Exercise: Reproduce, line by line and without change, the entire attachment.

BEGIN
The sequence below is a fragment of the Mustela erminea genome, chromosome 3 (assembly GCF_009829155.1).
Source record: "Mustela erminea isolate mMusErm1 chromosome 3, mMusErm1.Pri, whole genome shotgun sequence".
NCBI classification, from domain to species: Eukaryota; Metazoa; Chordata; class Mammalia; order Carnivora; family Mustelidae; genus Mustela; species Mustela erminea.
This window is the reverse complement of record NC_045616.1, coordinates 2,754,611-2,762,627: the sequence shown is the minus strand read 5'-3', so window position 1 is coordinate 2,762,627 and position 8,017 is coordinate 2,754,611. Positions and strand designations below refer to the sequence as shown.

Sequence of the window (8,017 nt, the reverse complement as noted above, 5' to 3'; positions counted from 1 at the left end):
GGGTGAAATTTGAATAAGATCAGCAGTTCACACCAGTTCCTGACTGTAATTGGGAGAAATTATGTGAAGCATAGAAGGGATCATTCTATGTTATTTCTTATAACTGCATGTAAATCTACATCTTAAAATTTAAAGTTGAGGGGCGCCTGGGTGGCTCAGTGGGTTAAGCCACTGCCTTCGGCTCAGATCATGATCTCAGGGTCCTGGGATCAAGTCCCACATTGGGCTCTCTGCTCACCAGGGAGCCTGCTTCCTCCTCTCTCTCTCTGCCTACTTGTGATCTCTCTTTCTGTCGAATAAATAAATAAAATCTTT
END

The sequence below is a fragment of the Mustela erminea genome, chromosome 3 (assembly GCF_009829155.1).
Source record: "Mustela erminea isolate mMusErm1 chromosome 3, mMusErm1.Pri, whole genome shotgun sequence".
NCBI classification, from domain to species: Eukaryota; Metazoa; Chordata; class Mammalia; order Carnivora; family Mustelidae; genus Mustela; species Mustela erminea.
This window is the reverse complement of record NC_045616.1, coordinates 2,754,611-2,762,627: the sequence shown is the minus strand read 5'-3', so window position 1 is coordinate 2,762,627 and position 8,017 is coordinate 2,754,611. Positions and strand designations below refer to the sequence as shown.

Sequence of the window (8,017 nt, the reverse complement as noted above, 5' to 3'; positions counted from 1 at the left end):
GGGTGAAATTTGAATAAGATCAGCAGTTCACACCAGTTCCTGACTGTAATTGGGAGAAATTATGTGAAGCATAGAAGGGATCATTCTATGTTATTTCTTATAACTGCATGTAAATCTACATCTTAAAATTTAAAGTTGAGGGGCGCCTGGGTGGCTCAGTGGGTTAAGCCACTGCCTTCGGCTCAGATCATGATCTCAGGGTCCTGGGATCAAGTCCCACATTGGGCTCTCTGCTCACCAGGGAGCCTGCTTCCTCCTCTCTCTCTCTGCCTACTTGTGATCTCTCTTTCTGTCGAATAAATAAATAAAATCTTT